Posted on 20th October 2010


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Grace Williams Says It Loud

There are several things you should know about Grace Williams: as a young girl she was struck down by polio; she can only speak in two-syllable sentences; she is mocked for being a ‘mental defective’; and she now lives in the Briar Mental Home, where she has discovered love – and sex – with Daniel, an epileptic who has no arms but can type with his feet.

Grace might not be able to communicate much with the outside world, but Henderson has given her a lucid internal voice to tell us what she thinks about her life and the way she is treated. Ray Robinson did something like this for epilepsy in Electricity, as did Clare Allan for institutionalised mental illness in Poppy Shakespeare, but their stories were told from a narrator’s point of view. By using the first person, Henderson releases Grace from the imprisonment of her body to show us the living, breathing, vibrant soul inside.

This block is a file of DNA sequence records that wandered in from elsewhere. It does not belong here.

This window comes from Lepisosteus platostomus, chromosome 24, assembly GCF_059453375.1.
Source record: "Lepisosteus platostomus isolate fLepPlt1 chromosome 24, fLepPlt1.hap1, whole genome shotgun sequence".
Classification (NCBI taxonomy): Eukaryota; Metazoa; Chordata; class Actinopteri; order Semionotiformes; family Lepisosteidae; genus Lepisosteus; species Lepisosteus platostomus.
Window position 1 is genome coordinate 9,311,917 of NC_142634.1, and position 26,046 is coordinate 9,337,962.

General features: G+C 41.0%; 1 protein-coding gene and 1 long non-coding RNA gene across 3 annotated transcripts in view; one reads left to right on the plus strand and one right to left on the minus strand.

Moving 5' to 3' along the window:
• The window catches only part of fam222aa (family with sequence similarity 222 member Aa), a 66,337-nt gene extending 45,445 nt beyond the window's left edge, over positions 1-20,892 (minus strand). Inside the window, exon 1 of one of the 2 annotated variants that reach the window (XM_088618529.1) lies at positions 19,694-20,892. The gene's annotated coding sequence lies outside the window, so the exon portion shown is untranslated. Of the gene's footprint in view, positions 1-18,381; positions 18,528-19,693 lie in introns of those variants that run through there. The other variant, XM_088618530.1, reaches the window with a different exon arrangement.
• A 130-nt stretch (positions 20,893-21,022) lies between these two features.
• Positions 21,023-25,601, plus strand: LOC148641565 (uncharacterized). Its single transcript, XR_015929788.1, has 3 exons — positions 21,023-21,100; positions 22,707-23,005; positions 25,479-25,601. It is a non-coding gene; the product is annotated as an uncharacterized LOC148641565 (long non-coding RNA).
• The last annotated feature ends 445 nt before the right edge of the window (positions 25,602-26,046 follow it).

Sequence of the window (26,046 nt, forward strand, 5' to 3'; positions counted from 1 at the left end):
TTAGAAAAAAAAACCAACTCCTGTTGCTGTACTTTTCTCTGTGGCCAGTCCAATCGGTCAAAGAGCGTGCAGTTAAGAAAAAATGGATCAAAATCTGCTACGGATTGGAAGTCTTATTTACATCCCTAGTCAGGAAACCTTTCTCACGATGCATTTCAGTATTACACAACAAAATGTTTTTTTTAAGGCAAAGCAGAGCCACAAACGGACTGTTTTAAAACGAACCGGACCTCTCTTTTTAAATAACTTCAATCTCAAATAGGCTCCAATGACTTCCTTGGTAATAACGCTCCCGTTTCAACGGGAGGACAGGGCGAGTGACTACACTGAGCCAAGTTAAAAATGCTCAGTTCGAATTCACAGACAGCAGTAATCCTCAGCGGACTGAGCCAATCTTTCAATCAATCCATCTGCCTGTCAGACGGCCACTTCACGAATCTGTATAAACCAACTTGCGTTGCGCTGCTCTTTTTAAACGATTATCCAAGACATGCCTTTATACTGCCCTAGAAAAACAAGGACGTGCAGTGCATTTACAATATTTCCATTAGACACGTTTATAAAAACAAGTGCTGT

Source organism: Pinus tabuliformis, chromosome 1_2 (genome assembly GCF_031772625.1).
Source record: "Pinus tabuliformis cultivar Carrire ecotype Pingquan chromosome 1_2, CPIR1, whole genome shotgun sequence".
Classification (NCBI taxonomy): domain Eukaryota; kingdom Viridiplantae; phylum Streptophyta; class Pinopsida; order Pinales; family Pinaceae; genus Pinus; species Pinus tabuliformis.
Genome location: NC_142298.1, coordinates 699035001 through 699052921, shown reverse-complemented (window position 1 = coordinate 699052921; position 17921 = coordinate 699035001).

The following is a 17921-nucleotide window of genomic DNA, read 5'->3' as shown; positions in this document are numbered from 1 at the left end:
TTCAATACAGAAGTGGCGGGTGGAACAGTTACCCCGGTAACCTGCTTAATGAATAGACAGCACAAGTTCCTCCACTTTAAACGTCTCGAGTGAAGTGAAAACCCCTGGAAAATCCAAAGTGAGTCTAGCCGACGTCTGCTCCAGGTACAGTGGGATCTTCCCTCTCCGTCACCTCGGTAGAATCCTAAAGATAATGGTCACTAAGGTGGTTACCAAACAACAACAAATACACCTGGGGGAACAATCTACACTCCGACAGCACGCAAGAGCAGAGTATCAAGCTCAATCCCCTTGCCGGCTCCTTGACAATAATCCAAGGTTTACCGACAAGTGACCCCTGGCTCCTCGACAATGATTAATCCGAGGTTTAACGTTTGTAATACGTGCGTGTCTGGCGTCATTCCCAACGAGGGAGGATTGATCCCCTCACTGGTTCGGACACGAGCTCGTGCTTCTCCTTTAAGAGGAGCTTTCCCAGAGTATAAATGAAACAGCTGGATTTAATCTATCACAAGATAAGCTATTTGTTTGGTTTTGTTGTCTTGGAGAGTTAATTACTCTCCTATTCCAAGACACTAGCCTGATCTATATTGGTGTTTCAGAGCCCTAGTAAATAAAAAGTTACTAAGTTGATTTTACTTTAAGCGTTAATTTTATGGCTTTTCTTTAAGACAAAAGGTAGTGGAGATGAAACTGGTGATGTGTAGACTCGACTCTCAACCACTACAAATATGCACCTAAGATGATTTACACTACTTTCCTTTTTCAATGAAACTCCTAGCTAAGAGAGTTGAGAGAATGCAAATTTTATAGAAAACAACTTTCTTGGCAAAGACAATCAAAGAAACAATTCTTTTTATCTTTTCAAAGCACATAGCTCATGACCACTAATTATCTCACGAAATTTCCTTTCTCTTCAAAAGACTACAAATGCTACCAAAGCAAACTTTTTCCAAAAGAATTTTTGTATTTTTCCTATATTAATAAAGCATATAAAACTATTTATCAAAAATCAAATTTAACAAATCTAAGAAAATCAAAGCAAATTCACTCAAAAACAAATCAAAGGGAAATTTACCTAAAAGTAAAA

Elizabeth Buchan

22nd October 2010 at 08:09

A thrilling debut by a writer who will go on to greater things. Emma Henderson is someone to watch

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